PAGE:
I do hope you all read the post title in an English accent....
I've been really, really quiet here, I know. Bob would say that's okay because I'm not getting paid, but I still feel like I should be posting more often. There's been a lot of non-D, non-preggo stuff going on that's keeping me busy - freelance (to save up for the bambino), feeling kind of tired all the time, jury duty, work drama, and my birthday tomorrow - but it all pales in comparison to the D and preggo drama I'm focused on right now.
We had our second anatomy scan on March 24th. (Still a girl!) With Nan's creepy book in the back of my mind, I was a bundle of nerves beforehand and spent the entire exam with one pair of fingers crossed under my head. It must have worked, because they found nothing wrong - as far as they're concerned, she's perfect, right-on-target for size, and I haven't harmed her in any way with my high-risk Type 1 status (well, that's what I took away from it). I'm not going to relax until fetal echo #2 next week, but I was relieved to hear good news...even if it's not yet all the news.
But - there's always a but, isn't there? - the other shoe I'd been waiting for did actually drop. BabyH is safe and healthy, but I have "partial placenta previa". The dictionary defines it as:
an abnormal implantation of the placenta at or near the internal opening of the uterine cervix so that it tends to precede the child at birth usually causing severe maternal hemorrhage
This is all the horrifying 18th-century-bloody-birth sounding stuff B and I googled in between the scan and our OB appointment to go over said scan. (Which, ugh - a vaginal ultrasound to confirm. B offered to leave the room, but I figured this preggo road is only going to get more gross and awkward, so we'd better just suck it up and get down to brass tacks. Still. Ew.)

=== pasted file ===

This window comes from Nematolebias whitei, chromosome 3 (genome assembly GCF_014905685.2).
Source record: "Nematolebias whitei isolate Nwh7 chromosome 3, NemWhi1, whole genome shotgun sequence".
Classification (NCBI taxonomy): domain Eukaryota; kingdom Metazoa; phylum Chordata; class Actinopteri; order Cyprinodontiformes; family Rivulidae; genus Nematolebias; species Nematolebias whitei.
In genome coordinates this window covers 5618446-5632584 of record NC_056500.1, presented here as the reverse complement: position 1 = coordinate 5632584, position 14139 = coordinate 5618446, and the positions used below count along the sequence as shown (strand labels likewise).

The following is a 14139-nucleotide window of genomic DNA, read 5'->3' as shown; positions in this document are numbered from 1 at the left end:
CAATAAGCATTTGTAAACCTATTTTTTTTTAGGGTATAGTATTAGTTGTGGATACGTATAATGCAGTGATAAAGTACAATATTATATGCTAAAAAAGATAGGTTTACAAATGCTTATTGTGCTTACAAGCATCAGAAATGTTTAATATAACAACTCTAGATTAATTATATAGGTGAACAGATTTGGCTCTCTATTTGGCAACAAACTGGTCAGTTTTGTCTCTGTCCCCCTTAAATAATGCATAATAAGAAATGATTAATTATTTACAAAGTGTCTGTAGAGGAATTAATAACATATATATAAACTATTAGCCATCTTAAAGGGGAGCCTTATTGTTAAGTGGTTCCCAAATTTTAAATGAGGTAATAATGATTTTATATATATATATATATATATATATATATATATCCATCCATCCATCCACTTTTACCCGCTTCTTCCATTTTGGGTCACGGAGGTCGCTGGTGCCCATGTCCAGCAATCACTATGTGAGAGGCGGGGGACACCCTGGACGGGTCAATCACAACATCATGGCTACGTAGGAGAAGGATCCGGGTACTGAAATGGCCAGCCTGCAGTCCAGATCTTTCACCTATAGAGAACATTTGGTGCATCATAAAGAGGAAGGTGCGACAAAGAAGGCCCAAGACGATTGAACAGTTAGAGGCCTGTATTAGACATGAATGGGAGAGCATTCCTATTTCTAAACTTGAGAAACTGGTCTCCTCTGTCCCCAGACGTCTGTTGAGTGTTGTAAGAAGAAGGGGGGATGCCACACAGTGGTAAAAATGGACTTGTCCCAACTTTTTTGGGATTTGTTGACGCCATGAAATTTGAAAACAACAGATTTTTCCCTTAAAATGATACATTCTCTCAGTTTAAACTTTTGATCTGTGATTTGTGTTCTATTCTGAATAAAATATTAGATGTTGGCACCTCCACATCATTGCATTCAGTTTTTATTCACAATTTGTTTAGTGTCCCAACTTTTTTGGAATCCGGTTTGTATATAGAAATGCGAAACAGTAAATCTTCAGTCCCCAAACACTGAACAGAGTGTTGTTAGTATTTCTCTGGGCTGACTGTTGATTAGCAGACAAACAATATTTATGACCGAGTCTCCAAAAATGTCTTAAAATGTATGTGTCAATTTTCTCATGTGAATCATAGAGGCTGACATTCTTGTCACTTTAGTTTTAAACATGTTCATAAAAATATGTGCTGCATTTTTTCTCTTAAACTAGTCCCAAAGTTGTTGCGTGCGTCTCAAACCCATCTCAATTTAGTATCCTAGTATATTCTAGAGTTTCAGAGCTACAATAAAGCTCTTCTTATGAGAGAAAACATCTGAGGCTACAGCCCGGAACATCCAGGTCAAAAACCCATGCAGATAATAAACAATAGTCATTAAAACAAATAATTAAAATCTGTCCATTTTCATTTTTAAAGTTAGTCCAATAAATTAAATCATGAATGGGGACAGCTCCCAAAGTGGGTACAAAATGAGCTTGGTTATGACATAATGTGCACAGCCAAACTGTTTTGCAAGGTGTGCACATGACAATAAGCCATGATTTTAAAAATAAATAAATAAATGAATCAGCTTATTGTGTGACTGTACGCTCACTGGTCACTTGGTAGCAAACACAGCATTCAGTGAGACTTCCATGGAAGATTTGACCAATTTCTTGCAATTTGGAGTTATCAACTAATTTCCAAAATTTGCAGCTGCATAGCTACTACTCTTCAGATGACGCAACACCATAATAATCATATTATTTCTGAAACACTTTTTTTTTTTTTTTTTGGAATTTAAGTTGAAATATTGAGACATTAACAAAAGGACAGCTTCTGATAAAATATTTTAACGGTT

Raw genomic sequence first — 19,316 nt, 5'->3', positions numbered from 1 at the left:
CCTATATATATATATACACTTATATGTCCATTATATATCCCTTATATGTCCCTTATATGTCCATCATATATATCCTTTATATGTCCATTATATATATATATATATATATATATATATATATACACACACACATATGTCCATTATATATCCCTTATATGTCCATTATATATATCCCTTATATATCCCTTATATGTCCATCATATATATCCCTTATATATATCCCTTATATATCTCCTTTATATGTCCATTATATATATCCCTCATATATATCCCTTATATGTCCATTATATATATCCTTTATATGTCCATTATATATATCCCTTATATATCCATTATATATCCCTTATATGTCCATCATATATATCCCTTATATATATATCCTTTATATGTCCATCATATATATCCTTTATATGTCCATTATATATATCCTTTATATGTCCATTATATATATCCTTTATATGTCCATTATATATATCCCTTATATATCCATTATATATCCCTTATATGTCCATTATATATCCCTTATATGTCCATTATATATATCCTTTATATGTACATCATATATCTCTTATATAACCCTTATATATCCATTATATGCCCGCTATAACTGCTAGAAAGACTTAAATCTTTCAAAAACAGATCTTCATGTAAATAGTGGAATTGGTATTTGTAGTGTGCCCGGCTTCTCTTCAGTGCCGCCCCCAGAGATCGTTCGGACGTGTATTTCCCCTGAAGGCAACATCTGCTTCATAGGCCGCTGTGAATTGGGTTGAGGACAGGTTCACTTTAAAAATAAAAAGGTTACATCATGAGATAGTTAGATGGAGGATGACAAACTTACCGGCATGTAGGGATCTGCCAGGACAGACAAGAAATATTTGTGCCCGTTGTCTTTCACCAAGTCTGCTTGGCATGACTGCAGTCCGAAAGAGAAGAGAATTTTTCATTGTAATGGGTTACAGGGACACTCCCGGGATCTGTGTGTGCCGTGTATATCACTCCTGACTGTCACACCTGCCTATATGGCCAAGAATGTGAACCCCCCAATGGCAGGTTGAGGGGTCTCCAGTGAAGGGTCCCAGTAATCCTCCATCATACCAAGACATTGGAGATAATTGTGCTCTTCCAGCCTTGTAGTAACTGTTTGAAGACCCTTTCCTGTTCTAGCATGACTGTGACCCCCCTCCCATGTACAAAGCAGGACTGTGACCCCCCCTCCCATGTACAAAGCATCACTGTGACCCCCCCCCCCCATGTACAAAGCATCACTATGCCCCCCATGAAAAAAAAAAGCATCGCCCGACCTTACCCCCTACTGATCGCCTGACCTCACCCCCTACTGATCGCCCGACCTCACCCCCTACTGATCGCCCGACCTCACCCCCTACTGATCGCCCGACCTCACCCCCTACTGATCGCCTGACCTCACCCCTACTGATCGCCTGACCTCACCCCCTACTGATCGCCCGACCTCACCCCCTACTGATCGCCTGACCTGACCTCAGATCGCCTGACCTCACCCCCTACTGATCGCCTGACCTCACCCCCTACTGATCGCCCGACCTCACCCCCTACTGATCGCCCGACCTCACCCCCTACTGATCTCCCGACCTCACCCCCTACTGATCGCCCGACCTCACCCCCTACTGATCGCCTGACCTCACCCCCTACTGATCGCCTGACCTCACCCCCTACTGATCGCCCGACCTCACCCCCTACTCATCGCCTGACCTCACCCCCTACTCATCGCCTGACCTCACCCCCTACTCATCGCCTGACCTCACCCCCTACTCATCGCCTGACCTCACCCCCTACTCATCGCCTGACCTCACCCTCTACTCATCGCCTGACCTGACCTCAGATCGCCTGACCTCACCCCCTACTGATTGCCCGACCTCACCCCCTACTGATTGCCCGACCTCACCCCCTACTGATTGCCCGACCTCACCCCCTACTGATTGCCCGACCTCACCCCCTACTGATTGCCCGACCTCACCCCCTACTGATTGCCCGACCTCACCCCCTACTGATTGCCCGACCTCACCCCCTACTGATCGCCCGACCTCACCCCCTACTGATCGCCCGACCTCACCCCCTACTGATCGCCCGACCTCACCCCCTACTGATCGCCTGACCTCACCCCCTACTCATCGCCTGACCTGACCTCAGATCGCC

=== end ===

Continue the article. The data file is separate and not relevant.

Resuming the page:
Note to self: never, ever google a condition like that again. Why? Because it may not be as bad as MayoClinic.com makes it sound.
Apparently, I'm in the small minority of women who, at 20 weeks or so, have the placenta attached too close to the cervix for everyone's comfort. At this point, it could still move - as the uterus expands and BabyH grows, the placenta could shift up much like a scar on your forehead would "move" as you grow from a child into an adult - and then there wouldn't be any problem at all. But if it doesn't? Well, that's potential for bleeding, a definite C-section, probable bed-rest, and it means everyone's going to be extra super cautious during delivery lest we have hemorrhaging and other awful complications.
Clearly, we're rooting for a very upwardly mobile placenta.
They'll check again in 7 weeks. In the meantime, in order to avoid prompting any bleeding, I'm under orders to take it easy - no strenuous exercise, no heavy lifting, no sex. It's like I'm back in Victorian times when pregnant women were seen as basically fragile and useless, and it kind of hurts my brain.
People have asked me how I feel about the whole thing, how I'm handling it. (It sounds really scary, right?) Knowing that at this point it's just a maybe-problem that could still go away has colored my response, I'm sure. But I find my overwhelming feeling is, weirdly, one of relief. I entered into this whole pregnancy fully expecting some sort of disaster to occur, but not being sure I could cope with it once it happened. How do you deal with the idea that your disease - one you've struggled with for years and years, but have pretty much accepted as your life - has caused problems for someone else? Bad enough feeling like a burden on B and all the other T3s in my life...but my unborn baby?
And yet that didn't happen. Once again, my daughter is a healthy little jellybean. I've done nothing to harm her and I have managed to tame my diabetes to the best of my ability. But me? My health? I'm used to having something wrong. I know I can deal with anything that's thrown at me - hell, diabetes itself has made me that tough person! So it's relief I feel. Relief that she's okay, relief that Nan is STILL in the wrong (suck it, Nan!), relief that I know I can be strong, that I'm able to take care of myself, that I have an incredible team of doctors working with me, and that I have B and an amazing support network.